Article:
Monday, April 6, 2020

The Point of Plot Points

I have noticed that some of you are having difficulty identifying the Plot Points of a story. It is much easier to spot them when you visualize the three acts as being of usually standard lengths. The First Act is one quarter of the whole. The Second Act is one half or 50%. The final quarter is the Third Act. The Plot Points mark the ends of the first two acts. These lengths are suggestions and not strict rules.  The First Plot Point is an incident or a reveal that throws everything established in the First Act (set, setting, characters, relationships, etc.) into the Second Act or the general conflict of the story. The Second Plot Point is an incident or a reveal that forces everything that has happened thus far towards the final resolution of Act Three. There are exceptions, but most stories, especially mainstream movies, adhere to this generally accepted, basic structure.

Many of you are referring to the very end of the film as the Second Plot Point when that has most likely occurred 20 minutes to a half hour earlier, at the end of the Second Act. References to the First Plot Point are often also misplaced.

A film that many of you have probably seen is the first “Star Wars,” now known as Episode IV. The story follows the exploits of Luke Skywalker, a dis-satisfied young man who dreams of becoming a pilot and leaving the dull life on his Uncle’s farm. Circumstance puts him in touch with Obi-Wan Kenobi, an aging Jedi Knight and reveals a rebel plot to overthrow the evil Empire. Initial fear causes Luke to turn down Obi-Wan’s invitation to join this quest, but the murder of his Uncle and Aunt at the hands of the Empire motivates him to declare his intention to follow the old knight into danger. This decision is the First Plot Point and it comes about one quarter of the way into the story (25%).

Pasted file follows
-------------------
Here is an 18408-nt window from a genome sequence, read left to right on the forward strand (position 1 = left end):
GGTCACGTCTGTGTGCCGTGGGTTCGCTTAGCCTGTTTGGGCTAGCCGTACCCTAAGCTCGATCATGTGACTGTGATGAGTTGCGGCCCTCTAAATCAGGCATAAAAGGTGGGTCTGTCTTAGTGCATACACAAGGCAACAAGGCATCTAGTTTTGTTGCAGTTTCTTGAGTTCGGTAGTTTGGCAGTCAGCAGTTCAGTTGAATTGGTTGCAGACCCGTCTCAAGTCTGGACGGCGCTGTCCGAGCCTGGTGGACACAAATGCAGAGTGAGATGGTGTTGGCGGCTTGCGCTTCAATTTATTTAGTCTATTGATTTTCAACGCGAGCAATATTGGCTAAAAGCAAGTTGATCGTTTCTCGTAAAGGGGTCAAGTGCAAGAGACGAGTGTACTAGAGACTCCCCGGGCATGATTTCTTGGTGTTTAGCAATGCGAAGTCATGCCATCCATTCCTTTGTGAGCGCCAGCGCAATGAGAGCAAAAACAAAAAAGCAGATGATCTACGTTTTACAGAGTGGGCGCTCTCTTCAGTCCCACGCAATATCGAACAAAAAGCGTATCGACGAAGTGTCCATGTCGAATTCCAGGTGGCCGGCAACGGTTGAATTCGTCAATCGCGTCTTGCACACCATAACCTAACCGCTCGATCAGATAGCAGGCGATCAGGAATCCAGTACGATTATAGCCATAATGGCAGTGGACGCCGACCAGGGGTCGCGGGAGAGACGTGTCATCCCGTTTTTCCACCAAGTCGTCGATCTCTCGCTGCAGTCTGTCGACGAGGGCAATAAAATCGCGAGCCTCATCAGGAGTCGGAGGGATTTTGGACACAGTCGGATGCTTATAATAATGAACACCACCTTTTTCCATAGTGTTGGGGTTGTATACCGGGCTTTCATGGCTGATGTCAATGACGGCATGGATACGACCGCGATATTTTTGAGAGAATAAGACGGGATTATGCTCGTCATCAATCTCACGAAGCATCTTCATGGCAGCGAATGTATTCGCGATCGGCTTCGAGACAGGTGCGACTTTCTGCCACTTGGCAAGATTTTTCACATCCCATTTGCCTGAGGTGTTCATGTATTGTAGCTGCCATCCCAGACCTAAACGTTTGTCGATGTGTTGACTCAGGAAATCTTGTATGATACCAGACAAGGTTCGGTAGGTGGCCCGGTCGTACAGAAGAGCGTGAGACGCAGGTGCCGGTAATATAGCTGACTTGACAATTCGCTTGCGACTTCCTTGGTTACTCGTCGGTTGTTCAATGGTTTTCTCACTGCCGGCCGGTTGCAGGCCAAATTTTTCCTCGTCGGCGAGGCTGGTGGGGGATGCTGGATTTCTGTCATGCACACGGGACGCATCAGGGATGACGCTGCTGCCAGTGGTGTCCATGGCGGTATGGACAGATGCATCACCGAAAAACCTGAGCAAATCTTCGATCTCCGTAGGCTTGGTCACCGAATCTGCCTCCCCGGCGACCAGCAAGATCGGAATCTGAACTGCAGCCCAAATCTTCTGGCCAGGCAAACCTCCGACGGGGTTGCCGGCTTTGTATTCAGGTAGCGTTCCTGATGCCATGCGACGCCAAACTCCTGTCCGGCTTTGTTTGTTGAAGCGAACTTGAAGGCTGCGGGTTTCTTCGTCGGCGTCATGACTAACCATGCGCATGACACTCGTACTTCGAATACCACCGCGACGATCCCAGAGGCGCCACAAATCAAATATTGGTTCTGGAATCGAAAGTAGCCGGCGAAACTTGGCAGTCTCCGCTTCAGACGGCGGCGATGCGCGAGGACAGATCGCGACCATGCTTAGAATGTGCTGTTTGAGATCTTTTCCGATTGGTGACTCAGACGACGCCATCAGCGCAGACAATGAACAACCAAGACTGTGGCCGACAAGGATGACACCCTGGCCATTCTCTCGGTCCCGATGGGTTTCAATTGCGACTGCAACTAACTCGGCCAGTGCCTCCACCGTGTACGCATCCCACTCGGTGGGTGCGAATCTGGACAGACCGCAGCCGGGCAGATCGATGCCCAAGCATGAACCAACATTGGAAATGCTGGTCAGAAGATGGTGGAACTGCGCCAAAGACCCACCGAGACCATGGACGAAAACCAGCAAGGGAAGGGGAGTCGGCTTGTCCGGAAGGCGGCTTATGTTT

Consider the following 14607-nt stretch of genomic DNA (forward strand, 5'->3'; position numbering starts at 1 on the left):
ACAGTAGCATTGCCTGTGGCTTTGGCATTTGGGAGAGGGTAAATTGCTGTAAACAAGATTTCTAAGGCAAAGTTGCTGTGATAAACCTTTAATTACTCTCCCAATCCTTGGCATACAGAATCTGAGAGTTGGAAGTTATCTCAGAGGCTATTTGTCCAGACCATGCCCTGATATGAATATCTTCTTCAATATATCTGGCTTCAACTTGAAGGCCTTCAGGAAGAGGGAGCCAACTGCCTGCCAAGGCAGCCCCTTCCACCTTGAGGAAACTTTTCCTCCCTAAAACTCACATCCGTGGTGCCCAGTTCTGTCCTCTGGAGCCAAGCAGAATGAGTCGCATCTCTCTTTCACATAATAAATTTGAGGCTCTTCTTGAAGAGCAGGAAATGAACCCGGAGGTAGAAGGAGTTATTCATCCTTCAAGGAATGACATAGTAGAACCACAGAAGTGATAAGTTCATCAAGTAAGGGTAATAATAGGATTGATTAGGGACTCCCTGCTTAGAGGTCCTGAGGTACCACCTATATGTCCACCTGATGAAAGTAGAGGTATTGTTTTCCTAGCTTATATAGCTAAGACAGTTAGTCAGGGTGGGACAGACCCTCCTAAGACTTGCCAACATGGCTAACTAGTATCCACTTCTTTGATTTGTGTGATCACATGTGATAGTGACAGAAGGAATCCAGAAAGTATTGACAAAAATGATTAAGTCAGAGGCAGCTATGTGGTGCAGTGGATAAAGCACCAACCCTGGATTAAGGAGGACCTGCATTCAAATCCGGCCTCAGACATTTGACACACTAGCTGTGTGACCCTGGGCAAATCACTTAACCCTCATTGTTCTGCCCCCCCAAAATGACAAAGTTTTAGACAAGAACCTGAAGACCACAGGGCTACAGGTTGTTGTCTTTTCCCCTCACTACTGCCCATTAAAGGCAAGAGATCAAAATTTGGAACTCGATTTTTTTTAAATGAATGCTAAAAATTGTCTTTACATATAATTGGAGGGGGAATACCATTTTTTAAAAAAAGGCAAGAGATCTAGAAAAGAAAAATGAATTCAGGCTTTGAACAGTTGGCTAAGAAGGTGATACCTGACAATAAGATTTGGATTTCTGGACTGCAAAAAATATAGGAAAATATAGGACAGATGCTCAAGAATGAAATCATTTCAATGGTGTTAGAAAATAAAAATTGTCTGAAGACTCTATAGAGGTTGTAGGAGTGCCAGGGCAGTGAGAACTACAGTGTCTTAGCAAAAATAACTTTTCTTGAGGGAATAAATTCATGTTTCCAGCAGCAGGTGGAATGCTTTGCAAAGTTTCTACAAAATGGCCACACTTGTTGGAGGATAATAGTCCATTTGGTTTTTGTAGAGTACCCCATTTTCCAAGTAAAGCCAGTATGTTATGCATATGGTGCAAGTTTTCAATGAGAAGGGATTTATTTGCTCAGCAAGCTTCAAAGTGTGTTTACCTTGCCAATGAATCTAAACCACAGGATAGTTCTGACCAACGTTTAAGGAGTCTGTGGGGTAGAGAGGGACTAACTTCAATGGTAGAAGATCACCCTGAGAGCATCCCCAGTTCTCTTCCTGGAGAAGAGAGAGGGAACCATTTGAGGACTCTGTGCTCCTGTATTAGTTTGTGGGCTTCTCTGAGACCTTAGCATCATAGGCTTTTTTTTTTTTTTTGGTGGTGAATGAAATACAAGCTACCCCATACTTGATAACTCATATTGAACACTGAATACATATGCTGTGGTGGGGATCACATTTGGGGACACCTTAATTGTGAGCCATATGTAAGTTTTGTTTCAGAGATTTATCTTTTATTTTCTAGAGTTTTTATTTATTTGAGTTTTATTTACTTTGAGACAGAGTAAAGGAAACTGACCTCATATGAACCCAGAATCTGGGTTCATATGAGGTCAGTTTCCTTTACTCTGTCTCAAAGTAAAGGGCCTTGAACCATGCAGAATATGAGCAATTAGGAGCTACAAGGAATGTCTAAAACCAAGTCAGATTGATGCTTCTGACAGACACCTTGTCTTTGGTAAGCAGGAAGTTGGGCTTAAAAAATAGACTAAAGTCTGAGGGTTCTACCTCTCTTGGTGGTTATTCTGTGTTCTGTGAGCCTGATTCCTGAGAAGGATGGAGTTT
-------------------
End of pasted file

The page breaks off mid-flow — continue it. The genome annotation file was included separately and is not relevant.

The Second Act is filled with plenty of rising and falling action as the quest is undertaken to rescue a Princess and get vital plans to the rebel alliance for the destruction of a Death Star, the Empire’s ultimate weapon. The perilous journey to the Death Star, the rescue of the Princess and the escape from the Death Star make up Act Two. The death of Obi Wan at the hands of arch villain Darth Vader and the intense battle as they barely escape is the end of Act Two and thus, the Second Plot Point. All this takes up the middle hour of a two-hour film (50%).

The action then shifts to the rebel stronghold where plans are made to destroy the Death Star and the final assault that ends in victory. This is Act Three and takes up roughly one-half hour of the two-hour story (25%).

I hope this clarifies an approach to story analysis as you complete your worksheets. As always, contact me with questions.

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